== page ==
Sunday, January 25, 2015

The Catholic Sensibilities of Shadowrun Returns



"Classic cyberpunk characters were marginalized, alienated loners who lived on the edge of society in generally dystopic futures where daily life was impacted by rapid technological change, an ubiquitous datasphere of computerized information, and invasive modification of the human body." – Lawrence Person

It has often been observed that Christ did not associate with the rich and powerful, but rather with the downtrodden, the rejected, the disreputable.  This is no small thing to consider, especially in a world where the glitterati continue to dominate popular culture.  Oh sure, the have-nots are often feted, sometimes even by the glittering class itself, but only ever so briefly.   Very quickly they are ushered off the stage, usually when the celebri tire of the spectacle, and are promptly forgotten until the next round of self-hating guilt bubbles to the surface of the rich and powerful's collective psyche.  Alas, such is the way of the world.

Be that as it may, it is clear that Christ saw something in the dispossessed that the rest of the world did not: a hardscrabble power that could and would transform the world.   I believe this was made abundantly clear when Christ told Peter ("Cephas" or "rock") that "upon this rock I will build my church, and the gates of hell shall not prevail against it." According to the great Catholic scholar Fr. Robert Barron, "rock" should be more properly translated as "crag" based on the original Greek.  In other words, Peter was not seen by Christ as merely a polished pebble, but as a rough-edged chunk of solidity that could withstand much because its failings in grace and beauty were what made it so internally strong.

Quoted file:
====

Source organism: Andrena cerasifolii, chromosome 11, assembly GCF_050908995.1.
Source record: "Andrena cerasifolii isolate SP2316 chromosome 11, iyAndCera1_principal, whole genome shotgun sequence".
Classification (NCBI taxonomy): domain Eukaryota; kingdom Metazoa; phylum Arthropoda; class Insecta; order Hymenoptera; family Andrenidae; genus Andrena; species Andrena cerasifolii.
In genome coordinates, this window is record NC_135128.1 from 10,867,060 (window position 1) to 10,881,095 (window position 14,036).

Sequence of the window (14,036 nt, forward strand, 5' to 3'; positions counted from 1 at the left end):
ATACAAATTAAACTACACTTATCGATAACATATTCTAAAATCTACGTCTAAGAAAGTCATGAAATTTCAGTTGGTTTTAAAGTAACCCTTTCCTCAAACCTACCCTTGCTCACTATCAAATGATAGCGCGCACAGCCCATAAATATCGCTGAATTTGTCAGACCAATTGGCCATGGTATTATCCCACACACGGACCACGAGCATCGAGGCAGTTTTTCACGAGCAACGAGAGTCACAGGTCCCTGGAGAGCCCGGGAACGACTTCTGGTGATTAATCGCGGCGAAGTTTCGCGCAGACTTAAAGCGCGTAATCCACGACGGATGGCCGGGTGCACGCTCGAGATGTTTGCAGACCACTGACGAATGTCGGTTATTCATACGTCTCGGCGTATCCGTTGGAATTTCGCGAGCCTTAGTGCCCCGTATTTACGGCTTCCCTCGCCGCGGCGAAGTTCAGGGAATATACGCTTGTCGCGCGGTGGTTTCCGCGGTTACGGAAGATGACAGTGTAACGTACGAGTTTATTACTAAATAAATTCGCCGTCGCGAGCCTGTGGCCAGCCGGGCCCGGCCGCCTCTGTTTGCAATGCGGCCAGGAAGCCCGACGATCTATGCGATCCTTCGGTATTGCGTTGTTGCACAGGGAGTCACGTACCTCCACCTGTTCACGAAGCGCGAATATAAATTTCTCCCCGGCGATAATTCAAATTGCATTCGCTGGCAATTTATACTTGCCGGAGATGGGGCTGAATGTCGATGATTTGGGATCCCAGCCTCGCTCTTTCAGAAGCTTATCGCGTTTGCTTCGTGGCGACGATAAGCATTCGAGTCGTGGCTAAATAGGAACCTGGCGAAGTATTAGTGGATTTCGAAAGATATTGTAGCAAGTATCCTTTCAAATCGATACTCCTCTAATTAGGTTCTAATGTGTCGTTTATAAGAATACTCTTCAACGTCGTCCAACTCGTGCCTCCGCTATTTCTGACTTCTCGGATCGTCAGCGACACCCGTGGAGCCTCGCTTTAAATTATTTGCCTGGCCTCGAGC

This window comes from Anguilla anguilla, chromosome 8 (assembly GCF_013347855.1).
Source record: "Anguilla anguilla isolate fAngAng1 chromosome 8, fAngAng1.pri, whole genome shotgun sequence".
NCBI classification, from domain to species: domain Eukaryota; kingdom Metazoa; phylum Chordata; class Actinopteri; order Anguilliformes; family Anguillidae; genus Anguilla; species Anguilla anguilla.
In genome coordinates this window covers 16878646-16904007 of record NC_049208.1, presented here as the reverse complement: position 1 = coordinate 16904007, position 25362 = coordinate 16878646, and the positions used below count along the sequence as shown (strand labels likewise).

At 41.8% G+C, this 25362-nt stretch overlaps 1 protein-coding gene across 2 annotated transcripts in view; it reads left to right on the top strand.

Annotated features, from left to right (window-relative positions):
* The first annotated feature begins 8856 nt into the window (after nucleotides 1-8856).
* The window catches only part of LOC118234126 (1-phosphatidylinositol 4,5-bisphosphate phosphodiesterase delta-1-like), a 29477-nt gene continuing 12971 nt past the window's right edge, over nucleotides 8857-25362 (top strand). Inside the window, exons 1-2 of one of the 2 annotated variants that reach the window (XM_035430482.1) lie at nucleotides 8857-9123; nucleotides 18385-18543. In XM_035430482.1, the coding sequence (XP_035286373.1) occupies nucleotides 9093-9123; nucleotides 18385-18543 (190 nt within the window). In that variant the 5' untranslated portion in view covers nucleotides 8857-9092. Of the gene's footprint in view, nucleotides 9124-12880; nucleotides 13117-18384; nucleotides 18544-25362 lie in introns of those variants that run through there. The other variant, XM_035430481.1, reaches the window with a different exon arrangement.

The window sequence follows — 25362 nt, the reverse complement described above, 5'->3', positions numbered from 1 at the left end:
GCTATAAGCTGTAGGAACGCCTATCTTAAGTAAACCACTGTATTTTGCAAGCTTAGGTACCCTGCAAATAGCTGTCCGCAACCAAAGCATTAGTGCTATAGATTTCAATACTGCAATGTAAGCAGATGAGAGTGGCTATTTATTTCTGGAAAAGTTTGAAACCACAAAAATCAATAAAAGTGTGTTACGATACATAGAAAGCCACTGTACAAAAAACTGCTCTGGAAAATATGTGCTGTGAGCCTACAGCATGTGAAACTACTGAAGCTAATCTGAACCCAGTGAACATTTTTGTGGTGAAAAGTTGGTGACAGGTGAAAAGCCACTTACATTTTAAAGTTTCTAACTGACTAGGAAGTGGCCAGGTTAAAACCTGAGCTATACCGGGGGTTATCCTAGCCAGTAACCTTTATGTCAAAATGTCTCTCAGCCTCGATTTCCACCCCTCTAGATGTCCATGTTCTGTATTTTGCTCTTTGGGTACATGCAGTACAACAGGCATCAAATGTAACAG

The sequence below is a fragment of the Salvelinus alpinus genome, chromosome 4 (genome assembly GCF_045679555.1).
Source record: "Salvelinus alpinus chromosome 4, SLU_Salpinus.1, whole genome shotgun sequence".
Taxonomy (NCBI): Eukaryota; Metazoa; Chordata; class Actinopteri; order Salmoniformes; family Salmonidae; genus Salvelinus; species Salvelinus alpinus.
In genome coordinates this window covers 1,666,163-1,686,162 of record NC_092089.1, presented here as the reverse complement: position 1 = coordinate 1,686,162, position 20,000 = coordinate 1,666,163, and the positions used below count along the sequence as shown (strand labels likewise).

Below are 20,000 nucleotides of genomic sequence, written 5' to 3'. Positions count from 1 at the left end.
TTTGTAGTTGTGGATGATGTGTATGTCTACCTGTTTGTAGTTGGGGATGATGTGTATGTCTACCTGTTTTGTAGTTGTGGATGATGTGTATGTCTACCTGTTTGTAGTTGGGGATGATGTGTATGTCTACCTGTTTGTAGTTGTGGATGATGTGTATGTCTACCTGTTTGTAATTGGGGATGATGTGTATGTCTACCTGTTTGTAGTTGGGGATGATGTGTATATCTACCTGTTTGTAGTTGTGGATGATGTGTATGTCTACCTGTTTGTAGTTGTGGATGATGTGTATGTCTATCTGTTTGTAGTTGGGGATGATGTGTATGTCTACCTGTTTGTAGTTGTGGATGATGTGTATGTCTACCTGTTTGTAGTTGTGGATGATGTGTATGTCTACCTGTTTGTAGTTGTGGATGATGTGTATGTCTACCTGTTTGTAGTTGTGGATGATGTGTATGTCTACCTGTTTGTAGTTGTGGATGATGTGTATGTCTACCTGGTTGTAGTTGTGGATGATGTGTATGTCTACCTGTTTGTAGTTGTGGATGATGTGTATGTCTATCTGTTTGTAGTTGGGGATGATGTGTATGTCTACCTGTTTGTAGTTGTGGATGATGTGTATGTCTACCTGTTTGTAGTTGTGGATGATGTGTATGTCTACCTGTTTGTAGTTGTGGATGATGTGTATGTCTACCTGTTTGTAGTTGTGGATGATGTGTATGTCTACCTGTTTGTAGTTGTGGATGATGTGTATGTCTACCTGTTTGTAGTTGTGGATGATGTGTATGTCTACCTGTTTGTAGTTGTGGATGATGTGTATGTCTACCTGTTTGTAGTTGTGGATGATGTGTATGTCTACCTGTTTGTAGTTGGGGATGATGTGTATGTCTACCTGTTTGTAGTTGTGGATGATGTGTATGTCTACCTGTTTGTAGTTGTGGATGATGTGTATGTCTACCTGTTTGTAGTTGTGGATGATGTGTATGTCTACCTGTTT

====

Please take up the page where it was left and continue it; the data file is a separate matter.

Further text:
Sunday, January 11, 2015

Guardians of the Galaxy Could Learn from Neon Genesis Evangelion



If you are expecting a comprehensive overview of Neon Genesis Evangelion, I am sorry to say that you are not going to find that in this post.  Truth is, I have only watched the first five episodes of this piece of anime, and then only because Adult Swim was showing Neon Genesis Evangelion: Death and Rebirth a few days ago.  From what I could tell, this was a movie cobbled together from various episodes of the series.  Sadly, I had no idea what the heck was going on, but I was intrigued by the many religious themes that kept popping up during the movie, such as the logo for NERV, mankind's defense from the "angel" onslaught:



Anime with religious sensibilities and mechs?  Sign me up!  So I decided to start at the beginning of the series.  

Like I said above, I've only made it past the first five episodes, so I cannot reach any conclusions yet.  However, while the jury might still be out on this series, I can say that episode 4 has already captured my heart by doing something very simple: it paused for dramatic effect.